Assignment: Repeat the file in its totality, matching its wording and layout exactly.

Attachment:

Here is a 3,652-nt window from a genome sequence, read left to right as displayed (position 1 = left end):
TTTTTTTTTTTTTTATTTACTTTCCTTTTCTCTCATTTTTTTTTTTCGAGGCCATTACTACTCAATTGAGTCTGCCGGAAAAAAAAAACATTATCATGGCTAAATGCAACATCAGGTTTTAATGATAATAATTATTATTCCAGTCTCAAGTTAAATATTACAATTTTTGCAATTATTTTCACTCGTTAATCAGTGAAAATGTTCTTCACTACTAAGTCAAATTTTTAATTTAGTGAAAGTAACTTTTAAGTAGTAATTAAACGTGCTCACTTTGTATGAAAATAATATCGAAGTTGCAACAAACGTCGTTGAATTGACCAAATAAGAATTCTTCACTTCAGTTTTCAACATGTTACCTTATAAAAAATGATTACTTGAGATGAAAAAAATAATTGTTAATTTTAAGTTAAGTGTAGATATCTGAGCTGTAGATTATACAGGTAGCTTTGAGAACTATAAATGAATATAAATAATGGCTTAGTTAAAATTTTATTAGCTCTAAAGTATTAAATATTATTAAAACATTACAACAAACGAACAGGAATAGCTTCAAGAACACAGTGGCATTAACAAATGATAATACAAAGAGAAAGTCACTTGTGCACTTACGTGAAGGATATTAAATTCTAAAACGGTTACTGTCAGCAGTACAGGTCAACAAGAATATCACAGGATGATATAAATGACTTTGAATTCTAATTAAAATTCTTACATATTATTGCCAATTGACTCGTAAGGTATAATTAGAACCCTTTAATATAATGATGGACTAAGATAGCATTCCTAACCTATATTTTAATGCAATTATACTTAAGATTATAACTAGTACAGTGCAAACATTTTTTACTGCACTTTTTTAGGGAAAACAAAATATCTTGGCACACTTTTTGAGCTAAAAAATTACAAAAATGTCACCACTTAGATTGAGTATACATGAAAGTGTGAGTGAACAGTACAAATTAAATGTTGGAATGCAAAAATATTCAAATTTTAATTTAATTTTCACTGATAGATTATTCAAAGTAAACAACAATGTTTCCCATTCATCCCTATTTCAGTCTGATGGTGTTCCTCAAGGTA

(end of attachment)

Here is a 3,652-nt window from a genome sequence, read left to right as displayed (position 1 = left end):
TTTTTTTTTTTTTTATTTACTTTCCTTTTCTCTCATTTTTTTTTTTCGAGGCCATTACTACTCAATTGAGTCTGCCGGAAAAAAAAAACATTATCATGGCTAAATGCAACATCAGGTTTTAATGATAATAATTATTATTCCAGTCTCAAGTTAAATATTACAATTTTTGCAATTATTTTCACTCGTTAATCAGTGAAAATGTTCTTCACTACTAAGTCAAATTTTTAATTTAGTGAAAGTAACTTTTAAGTAGTAATTAAACGTGCTCACTTTGTATGAAAATAATATCGAAGTTGCAACAAACGTCGTTGAATTGACCAAATAAGAATTCTTCACTTCAGTTTTCAACATGTTACCTTATAAAAAATGATTACTTGAGATGAAAAAAATAATTGTTAATTTTAAGTTAAGTGTAGATATCTGAGCTGTAGATTATACAGGTAGCTTTGAGAACTATAAATGAATATAAATAATGGCTTAGTTAAAATTTTATTAGCTCTAAAGTATTAAATATTATTAAAACATTACAACAAACGAACAGGAATAGCTTCAAGAACACAGTGGCATTAACAAATGATAATACAAAGAGAAAGTCACTTGTGCACTTACGTGAAGGATATTAAATTCTAAAACGGTTACTGTCAGCAGTACAGGTCAACAAGAATATCACAGGATGATATAAATGACTTTGAATTCTAATTAAAATTCTTACATATTATTGCCAATTGACTCGTAAGGTATAATTAGAACCCTTTAATATAATGATGGACTAAGATAGCATTCCTAACCTATATTTTAATGCAATTATACTTAAGATTATAACTAGTACAGTGCAAACATTTTTTACTGCACTTTTTTAGGGAAAACAAAATATCTTGGCACACTTTTTGAGCTAAAAAATTACAAAAATGTCACCACTTAGATTGAGTATACATGAAAGTGTGAGTGAACAGTACAAATTAAATGTTGGAATGCAAAAATATTCAAATTTTAATTTAATTTTCACTGATAGATTATTCAAAGTAAACAACAATGTTTCCCATTCATCCCTATTTCAGTCTGATGGTGTTCCTCAAGGTA